neil: It probably also helped to be playing the Seahawks, who just got done giving up 45 points to the Lions, who themselves went on to lose 29-0 to Bailey Zappe and the Patriots this week.
joshua.hermsmeyer: Just gonna put this here:
maya: I’m breaking out in hives just considering the implications of that.
(Also … Tom Brady’s career as a starting QB is of drinking age?)
neil: The 62 total points per game in Detroit games is tracking to be the second most in the NFL since the merger:
Only the 2000 “Greatest Show On Turf” Rams, who scored 33.4 points per game and allowed 29.5, had a higher average point total in their games. (Their total includes the playoffs.)
And of course, as part of that, the 34 PPG allowed would be No. 1 (in a bad way) since the merger.
joshua.hermsmeyer: The Lions may make me rethink my stance that defense is inherently unpredictable. Perhaps you can be predictably bad.
neil: If you have to be bad, at least they’re bad in an entertaining way! (Most weeks. Maybe not this week.)
Ty Schalter: Zappe looked exactly like the most diehard draftniks I know expected: competent, accurate, and surprisingly useful for a fourth-round rookie out of Western Kentucky. That said, the Lions fielded a thin secondary already ravaged by injuries, deactivated two underperformers, and lost four of them due to injury during the course of the game.
Detroit’s real problem was on the other side of the ball, where their complete inability to turn drives into points was partly due to having an off-the-street kicker they apparently did not trust to attempt even a single kick, and Jared Goff having his first bad game of 2022.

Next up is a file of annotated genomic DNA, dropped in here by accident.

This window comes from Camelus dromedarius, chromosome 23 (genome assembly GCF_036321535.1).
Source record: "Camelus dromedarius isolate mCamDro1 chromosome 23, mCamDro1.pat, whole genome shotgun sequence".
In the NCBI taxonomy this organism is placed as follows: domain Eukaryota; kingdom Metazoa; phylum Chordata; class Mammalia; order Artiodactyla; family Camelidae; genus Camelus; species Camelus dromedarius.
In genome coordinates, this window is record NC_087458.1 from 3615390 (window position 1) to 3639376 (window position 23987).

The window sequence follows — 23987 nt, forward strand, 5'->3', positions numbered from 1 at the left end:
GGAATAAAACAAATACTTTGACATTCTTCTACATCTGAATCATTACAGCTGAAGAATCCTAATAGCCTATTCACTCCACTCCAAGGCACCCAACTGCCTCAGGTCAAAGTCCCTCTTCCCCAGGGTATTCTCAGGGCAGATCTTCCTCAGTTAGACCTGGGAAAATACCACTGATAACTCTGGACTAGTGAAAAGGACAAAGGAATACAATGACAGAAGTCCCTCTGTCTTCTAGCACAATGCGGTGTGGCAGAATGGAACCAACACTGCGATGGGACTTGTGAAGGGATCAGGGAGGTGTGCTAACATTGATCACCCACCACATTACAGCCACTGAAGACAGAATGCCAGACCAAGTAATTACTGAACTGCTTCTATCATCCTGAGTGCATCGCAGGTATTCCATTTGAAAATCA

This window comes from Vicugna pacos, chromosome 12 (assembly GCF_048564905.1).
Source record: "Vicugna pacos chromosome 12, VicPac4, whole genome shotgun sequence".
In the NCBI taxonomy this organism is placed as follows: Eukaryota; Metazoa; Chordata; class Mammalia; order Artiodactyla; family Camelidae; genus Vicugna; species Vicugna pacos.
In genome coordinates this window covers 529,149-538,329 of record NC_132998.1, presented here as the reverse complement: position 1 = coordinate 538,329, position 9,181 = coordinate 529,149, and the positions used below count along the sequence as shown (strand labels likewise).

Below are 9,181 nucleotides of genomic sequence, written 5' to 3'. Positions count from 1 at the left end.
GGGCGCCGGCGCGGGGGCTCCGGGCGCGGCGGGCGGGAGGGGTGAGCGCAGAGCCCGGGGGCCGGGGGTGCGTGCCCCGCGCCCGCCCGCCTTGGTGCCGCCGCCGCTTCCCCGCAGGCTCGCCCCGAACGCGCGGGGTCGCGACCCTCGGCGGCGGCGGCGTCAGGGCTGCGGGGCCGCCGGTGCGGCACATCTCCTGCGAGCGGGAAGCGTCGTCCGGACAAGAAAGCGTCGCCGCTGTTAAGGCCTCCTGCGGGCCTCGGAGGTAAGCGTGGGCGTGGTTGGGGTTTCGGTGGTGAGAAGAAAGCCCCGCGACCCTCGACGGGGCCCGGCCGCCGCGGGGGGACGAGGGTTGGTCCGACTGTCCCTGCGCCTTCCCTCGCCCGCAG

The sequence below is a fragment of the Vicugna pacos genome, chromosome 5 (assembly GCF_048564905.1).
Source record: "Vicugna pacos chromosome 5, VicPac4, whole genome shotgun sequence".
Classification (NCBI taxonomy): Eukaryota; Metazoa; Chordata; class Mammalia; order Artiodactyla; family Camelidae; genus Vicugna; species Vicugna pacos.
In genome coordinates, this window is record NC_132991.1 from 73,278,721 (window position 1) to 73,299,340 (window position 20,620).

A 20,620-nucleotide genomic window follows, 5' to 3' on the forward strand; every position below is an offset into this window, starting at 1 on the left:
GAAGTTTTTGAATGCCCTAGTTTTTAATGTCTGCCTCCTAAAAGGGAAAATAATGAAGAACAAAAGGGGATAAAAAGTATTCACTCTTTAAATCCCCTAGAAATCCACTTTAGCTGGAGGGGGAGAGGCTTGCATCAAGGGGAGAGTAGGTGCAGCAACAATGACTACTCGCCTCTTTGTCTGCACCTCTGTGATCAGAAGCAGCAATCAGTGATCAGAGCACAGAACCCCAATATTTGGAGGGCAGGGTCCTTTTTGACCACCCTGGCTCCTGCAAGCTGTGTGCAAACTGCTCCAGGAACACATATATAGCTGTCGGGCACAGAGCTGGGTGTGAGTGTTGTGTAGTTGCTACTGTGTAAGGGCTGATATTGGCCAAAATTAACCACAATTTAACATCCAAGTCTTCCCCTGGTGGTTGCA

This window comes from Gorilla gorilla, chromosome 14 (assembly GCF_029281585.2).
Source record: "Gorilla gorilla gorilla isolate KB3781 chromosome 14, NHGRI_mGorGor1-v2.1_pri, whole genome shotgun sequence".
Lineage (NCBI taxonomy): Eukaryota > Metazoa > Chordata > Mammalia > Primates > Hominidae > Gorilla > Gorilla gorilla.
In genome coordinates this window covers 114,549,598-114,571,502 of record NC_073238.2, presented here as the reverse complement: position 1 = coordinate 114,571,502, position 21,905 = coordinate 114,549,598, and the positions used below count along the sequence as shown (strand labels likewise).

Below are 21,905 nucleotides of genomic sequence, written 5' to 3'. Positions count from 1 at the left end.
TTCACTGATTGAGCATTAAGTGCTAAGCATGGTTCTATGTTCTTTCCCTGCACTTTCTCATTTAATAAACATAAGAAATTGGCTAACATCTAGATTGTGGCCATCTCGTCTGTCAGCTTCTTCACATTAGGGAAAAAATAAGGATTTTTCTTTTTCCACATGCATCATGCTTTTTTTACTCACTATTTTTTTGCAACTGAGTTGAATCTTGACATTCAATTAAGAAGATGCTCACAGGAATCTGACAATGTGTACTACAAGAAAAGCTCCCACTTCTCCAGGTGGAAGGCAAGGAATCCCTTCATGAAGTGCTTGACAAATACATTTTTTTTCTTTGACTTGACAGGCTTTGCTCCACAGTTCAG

joshua.hermsmeyer: As we were talking, the thinkable occurred, and Matt Rhule was let go by the Carolina Panthers.
neil: In just his fifth NFL season, Baker Mayfield is already leaving an impressive number of fired coaches in his wake … Hue Jackson, Freddie Kitchens and now Matt Rhule.
Ty Schalter: When David Tepper bought the Panthers, we heard an awful lot about how aggressive he wanted to be in pursuing a great coach, great quarterback, and sparing no expense to raise standards across the franchise. That Rhule got this long of a leash while showing no real evidence he had a plan indicates otherwise.
It’s also something to point to for those who’ve completely reversed course on Dan Campbell in two weeks.
maya: Hours ago, Ian Rapoport of NFL Network reported that Tepper didn’t want to be “rash” with his decision.
Guess a 22-point loss to the Niners is a good enough reason?
Ty Schalter: I’ve said before that when Rhule brought Cam Newton back, it was like hanging a Clerks-style shoe-polish-on-bedsheet banner outside Bank of America Stadium that read: “I AM OUT OF IDEAS.”